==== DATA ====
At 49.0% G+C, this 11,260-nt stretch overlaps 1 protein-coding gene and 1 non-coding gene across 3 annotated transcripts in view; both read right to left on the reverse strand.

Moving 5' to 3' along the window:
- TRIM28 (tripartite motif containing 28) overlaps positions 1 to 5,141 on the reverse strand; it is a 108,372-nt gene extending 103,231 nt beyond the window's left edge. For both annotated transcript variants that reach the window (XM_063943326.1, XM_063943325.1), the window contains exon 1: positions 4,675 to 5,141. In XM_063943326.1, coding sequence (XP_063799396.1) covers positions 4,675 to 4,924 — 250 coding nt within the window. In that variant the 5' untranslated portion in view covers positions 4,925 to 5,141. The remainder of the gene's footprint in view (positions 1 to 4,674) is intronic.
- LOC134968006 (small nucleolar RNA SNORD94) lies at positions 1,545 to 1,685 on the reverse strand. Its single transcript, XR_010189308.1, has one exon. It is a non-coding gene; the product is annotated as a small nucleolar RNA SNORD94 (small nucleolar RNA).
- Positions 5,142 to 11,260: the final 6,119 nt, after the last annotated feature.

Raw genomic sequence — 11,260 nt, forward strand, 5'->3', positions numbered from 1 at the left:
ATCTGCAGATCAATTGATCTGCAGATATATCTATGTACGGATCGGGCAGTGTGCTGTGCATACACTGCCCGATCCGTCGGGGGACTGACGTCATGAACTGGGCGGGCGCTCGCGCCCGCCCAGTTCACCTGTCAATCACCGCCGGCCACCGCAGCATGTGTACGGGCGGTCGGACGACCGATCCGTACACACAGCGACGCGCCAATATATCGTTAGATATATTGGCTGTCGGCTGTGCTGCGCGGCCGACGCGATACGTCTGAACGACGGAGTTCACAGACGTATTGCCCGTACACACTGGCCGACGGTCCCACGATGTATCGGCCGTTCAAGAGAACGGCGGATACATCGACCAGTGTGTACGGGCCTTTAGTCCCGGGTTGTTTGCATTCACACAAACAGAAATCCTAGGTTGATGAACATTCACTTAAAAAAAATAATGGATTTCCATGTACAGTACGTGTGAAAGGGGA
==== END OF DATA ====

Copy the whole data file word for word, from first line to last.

At 49.0% G+C, this 11,260-nt stretch overlaps 1 protein-coding gene and 1 non-coding gene across 3 annotated transcripts in view; both read right to left on the reverse strand.

Moving 5' to 3' along the window:
- TRIM28 (tripartite motif containing 28) overlaps positions 1 to 5,141 on the reverse strand; it is a 108,372-nt gene extending 103,231 nt beyond the window's left edge. For both annotated transcript variants that reach the window (XM_063943326.1, XM_063943325.1), the window contains exon 1: positions 4,675 to 5,141. In XM_063943326.1, coding sequence (XP_063799396.1) covers positions 4,675 to 4,924 — 250 coding nt within the window. In that variant the 5' untranslated portion in view covers positions 4,925 to 5,141. The remainder of the gene's footprint in view (positions 1 to 4,674) is intronic.
- LOC134968006 (small nucleolar RNA SNORD94) lies at positions 1,545 to 1,685 on the reverse strand. Its single transcript, XR_010189308.1, has one exon. It is a non-coding gene; the product is annotated as a small nucleolar RNA SNORD94 (small nucleolar RNA).
- Positions 5,142 to 11,260: the final 6,119 nt, after the last annotated feature.

Raw genomic sequence — 11,260 nt, forward strand, 5'->3', positions numbered from 1 at the left:
ATCTGCAGATCAATTGATCTGCAGATATATCTATGTACGGATCGGGCAGTGTGCTGTGCATACACTGCCCGATCCGTCGGGGGACTGACGTCATGAACTGGGCGGGCGCTCGCGCCCGCCCAGTTCACCTGTCAATCACCGCCGGCCACCGCAGCATGTGTACGGGCGGTCGGACGACCGATCCGTACACACAGCGACGCGCCAATATATCGTTAGATATATTGGCTGTCGGCTGTGCTGCGCGGCCGACGCGATACGTCTGAACGACGGAGTTCACAGACGTATTGCCCGTACACACTGGCCGACGGTCCCACGATGTATCGGCCGTTCAAGAGAACGGCGGATACATCGACCAGTGTGTACGGGCCTTTAGTCCCGGGTTGTTTGCATTCACACAAACAGAAATCCTAGGTTGATGAACATTCACTTAAAAAAAATAATGGATTTCCATGTACAGTACGTGTGAAAGGGGA